A recent study has suggested, that having home cooked meals is the healthiest choice families could make in America, it is indeed the best way to keep a check on your calories, sugar and sodium portions.
In the opinion of the researchers, the food served at different restaurants poses higher health risks as it tends to increase calories, fats and sodium in our bodies which has profound effects on human health.
According to the study’s author, “Public health interventions targeting dining-out behavior in general, rather than just fast food, may be warranted to improve the way Americans’ eat.”
Another professor of kinesiology and community health at the University of Illinois at Urbana-Champaign, Ruopeng An, says, “But, people don’t know much about the food provided by full-service restaurants and if it is better or healthier compared to fast food or compared to food prepared and consumed at home.”
The Author used information from the National Health and Nutrition Examination Survey (NHANES), which collects health and nutritional information every day from a representative sample of the U.S. population.
When above 18,000 Americans were asked about their diet over a two-day period, one third of them agreed to have had fast food on one or more days, and one fourth of them informed to have eaten proper restaurant food for at least a day.
When a comparison was made by An, it was found that there was no such difference between eating fast food out or at home since calorie and nutrient intake remained the same. However, full-service restaurant meals eaten at home had almost 80 less calories, faintly less fat and nearly 80 mg less sodium.
Studies suggest that people who ate fast food, expended an average of 190 more calories per day, 11 grams more fat, 3.5 g more saturated fat, 10 mg additional cholesterol and 300 mg supplementary sodium while on the other hand, partakers who feasted at full-service restaurants consumed about 187 more calories per day compared to those who ate food made at home, 10 more grams of fat, 2.5 g more saturated fat, nearly 60 mg more cholesterol and above 400 mg extra sodium.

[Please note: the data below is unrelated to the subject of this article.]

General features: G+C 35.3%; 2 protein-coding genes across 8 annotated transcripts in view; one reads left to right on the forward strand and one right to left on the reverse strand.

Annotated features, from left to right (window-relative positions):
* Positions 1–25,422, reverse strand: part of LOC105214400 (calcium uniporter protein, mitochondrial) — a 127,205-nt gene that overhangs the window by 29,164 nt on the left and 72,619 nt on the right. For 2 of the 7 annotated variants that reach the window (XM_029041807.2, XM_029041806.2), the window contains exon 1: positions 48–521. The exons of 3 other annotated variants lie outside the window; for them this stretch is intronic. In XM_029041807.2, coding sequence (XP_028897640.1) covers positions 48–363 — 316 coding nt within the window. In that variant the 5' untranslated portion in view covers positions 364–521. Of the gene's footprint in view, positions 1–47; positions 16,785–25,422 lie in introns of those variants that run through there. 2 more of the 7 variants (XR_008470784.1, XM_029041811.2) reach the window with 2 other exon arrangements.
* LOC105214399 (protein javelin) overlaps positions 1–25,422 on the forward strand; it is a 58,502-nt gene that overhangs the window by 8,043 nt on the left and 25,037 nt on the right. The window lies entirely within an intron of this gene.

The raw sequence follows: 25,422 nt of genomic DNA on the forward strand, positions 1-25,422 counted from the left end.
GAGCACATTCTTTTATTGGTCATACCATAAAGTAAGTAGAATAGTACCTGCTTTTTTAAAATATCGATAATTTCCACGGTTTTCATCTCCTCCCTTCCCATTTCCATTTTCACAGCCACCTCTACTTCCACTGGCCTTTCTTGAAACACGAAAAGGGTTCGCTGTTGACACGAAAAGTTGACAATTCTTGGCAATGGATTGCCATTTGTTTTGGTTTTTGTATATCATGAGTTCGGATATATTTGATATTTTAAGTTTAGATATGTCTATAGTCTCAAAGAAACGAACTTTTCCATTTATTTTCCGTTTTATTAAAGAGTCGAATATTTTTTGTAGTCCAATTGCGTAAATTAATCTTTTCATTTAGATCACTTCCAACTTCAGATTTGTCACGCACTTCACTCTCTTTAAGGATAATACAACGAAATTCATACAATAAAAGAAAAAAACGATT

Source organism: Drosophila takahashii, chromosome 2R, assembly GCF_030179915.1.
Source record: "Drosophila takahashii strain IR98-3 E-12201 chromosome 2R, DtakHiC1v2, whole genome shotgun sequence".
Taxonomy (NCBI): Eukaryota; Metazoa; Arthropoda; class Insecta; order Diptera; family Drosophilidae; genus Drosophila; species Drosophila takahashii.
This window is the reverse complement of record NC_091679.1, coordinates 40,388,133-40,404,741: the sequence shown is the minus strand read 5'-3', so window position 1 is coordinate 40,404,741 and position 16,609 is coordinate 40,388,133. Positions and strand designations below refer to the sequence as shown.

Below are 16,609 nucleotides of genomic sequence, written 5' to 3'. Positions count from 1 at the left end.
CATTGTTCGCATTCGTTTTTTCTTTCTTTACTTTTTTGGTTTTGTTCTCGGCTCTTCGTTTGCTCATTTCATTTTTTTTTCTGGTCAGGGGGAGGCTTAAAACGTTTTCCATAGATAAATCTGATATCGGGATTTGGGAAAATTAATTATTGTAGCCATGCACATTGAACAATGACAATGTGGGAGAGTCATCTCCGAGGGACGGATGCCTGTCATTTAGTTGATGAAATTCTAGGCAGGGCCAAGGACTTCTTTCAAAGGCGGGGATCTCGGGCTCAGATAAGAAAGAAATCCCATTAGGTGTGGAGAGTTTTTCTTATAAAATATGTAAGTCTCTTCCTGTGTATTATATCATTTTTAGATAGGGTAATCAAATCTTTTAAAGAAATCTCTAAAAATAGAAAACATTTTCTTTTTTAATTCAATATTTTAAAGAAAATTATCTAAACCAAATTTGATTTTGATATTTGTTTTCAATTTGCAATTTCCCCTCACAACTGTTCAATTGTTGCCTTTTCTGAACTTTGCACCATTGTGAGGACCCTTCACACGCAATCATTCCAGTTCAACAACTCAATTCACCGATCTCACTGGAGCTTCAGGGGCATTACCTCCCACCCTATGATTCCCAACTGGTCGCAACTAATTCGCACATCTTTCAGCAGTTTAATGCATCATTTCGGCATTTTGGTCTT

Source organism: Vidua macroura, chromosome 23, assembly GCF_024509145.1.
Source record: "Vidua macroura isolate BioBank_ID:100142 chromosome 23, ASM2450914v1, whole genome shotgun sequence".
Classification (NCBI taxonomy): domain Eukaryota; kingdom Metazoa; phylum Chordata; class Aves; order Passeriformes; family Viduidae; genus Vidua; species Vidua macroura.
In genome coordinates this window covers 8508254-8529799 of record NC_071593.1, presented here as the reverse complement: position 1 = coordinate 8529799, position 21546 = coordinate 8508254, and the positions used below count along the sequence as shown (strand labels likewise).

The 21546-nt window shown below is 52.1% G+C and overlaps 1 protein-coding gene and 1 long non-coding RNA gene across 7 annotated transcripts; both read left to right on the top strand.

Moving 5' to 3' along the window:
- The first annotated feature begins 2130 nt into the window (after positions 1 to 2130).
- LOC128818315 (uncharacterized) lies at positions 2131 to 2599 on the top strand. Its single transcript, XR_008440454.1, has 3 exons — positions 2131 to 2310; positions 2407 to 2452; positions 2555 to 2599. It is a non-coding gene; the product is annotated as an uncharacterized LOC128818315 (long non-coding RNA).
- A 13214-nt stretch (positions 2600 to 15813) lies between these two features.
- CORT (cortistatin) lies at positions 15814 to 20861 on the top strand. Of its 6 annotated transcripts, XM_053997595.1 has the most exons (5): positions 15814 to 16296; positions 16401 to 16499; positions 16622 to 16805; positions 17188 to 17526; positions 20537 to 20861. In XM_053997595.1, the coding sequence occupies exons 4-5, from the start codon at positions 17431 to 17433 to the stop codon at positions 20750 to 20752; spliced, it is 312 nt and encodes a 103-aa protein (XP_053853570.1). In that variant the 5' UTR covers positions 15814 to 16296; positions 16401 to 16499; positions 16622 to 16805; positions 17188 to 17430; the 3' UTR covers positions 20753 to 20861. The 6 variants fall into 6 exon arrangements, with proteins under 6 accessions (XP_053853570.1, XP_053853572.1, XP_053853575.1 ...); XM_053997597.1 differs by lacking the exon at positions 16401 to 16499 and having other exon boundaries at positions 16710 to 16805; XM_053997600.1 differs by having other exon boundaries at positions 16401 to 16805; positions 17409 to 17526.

According to An, the U.S. Food and Drug Administration has asked restaurants with 20 or more localities to provide the people with calorie and nutrient content in the menu category, but that’s not applied to most full-service restaurants. He says, “So people who consume food at full-service restaurants are not aware of the calorie and nutrient content in the food served (and) are more likely to overeat and are less cautious about the extra calories they intake from the full-service restaurant.”
Lori Rosenthal, a dietitian at Montefiore Medical Center in New York City, believes that when eating at restaurants, the public is more likely to eating “cheat meals” or “splurges” however, specific habits can help them reduce the calories. When people choose to eat homemade food, they are less likely to consume unhealthy diet such as by substituting full-fat cheese for reduced fat forms.
She told Reuters Health that “When we prepare our own meals we know exactly what the foods we are eating contain. When dining out, we are leaving the ingredients to the chef or fast food chain. When we make our own, we are in control.”
Rosenthal suggests that “Before heading to a restaurant look up the menu online. This helps to avoid succumbing to the pressure of ordering before reading all of the options.”
She further says, “Don’t be afraid to ask how menu items are prepared and stick to those that are baked, broiled, grilled or steamed.” And, “Choose dishes that contain vegetables (i.e. veggie omelet, kabobs or pasta primavera) or request they be added.” She presents the idea that vegetables simply add bulk to the meal which not only is satisfying, but reduces excessive calorie intake.
“Be mindful and slow down, take the time to chew, taste and savor your food – you’ll naturally eat less and enjoy your meal even more.” says Rosenthal. She believes
it would be wiser to pack up a meal, share it with someone or order an appetizer instead of a full meal.